The most common type of acne is called Acne vulgaris. This is the medical term for acne that affects mostly teenagers but can also affect adults.

This is due to hormonal changes in the body, during puberty, pregnancy or when a woman reaches menopause. Acne vulgaris usually begins at puberty and can last for up to 10 years in some people.

Acne vulgaris appears as blackheads, whiteheads, pimples and deep lumps on the face and sometimes on the neck, back and shoulders.

Blackheads occur when there is a blockage in a hair follicle or pore which causes the oil under the surface of your skin to turn dark. Blackheads are not caused by dirt or an infection.

Whiteheads are formed when there is a plug in a hair follicle which prevents air from reaching it and turning it dark like blackheads do. Whiteheads are small bumps that do not protrude above the skin like pimples and cysts do.

Pimples occur when oil becomes trapped in pores under the surface of your skin leading to inflammation which produces

Acne is a skin condition that causes pimples or “zits.” Whiteheads, blackheads, and red, inflamed patches of skin (such as cysts) may develop. Acne most often occurs on the face, neck, chest, and back.

Acne occurs when dead skin cells, and excess oil from the skin plug hair follicles. Bacteria can enter plugged follicles and cause inflammation. The result is whiteheads or blackheads, or in some cases pimples.

Acne cannot be prevented; however it can be controlled. Treatment depends on your age and severity of the acne. For mild acne cases you can use over-the-counter products that contain benzoyl peroxide or salicylic acid to help control your acne. If you have moderate or severe acne you should see a dermatologist for treatment options.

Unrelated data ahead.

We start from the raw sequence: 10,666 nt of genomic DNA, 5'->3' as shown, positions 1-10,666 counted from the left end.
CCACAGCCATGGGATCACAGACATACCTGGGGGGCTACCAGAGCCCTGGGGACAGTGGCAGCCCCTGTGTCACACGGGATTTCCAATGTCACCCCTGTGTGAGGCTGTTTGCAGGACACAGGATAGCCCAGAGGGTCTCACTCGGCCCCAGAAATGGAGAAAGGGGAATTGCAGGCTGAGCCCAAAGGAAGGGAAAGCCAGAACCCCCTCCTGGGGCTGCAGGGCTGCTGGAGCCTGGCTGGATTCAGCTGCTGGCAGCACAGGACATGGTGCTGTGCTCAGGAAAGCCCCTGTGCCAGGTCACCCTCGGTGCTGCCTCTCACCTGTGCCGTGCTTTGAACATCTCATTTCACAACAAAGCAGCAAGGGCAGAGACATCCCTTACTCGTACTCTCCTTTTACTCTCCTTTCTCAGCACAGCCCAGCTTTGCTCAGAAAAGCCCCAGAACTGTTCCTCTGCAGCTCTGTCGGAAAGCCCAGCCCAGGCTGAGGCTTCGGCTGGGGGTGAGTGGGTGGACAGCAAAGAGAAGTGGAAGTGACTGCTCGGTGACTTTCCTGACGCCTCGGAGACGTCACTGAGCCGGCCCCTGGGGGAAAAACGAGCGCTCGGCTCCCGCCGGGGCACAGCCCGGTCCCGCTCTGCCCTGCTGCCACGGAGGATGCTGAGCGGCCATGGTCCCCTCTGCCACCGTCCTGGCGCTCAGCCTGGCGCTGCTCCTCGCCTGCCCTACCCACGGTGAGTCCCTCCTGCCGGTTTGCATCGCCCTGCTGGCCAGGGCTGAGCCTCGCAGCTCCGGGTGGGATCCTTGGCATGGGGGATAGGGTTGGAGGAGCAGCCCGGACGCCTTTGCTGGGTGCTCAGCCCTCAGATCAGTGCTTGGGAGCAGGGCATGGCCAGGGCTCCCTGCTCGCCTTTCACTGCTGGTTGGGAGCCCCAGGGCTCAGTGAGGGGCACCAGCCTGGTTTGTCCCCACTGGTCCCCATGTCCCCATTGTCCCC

A dermatologist is a doctor who specializes in treating diseases of the skin and nails.*

Acne is one of the most common skin problems in the world, affecting an estimated 85% of people at some point in their lives.

Conventional acne treatments, such as benzoyl peroxide and antibiotics can be helpful, but they may take several weeks to produce results.

There are also many natural alternatives that may help prevent and treat acne.

Here are 13 remedies you can try at home, all backed by science.

1. Apply Apple Cider Vinegar

Apple cider vinegar has been shown to be a very effective treatment for all kinds of ailments. It is especially useful for treating skin conditions.

To use it to treat acne, dilute it to 5-20% with water (a stronger concentration will burn) and apply it directly to the affected area. Do not apply undiluted vinegar to your skin — this can cause burns and irritation.

You can apply apple cider vinegar to your entire face or just the affected areas several times daily until your acne clears up.

Acne vulgaris (or simply acne) is a long-term skin disease that occurs when hair follicles become clogged with dead skin cells and oil from the skin. Acne is characterized by areas of blackheads, whiteheads, pimples, greasy skin, and possibly scarring. The resulting appearance can lead to anxiety, reduced self-esteem and in extreme cases, depression or thoughts of suicide.

Acne affects mostly skin with the densest population of sebaceous follicles; these areas include the face, the upper part of the chest, and the back. Severe acne is inflammatory, but acne can also manifest in noninflammatory forms. Acne lesions are commonly referred to as pimples, spots, zits, or bumps.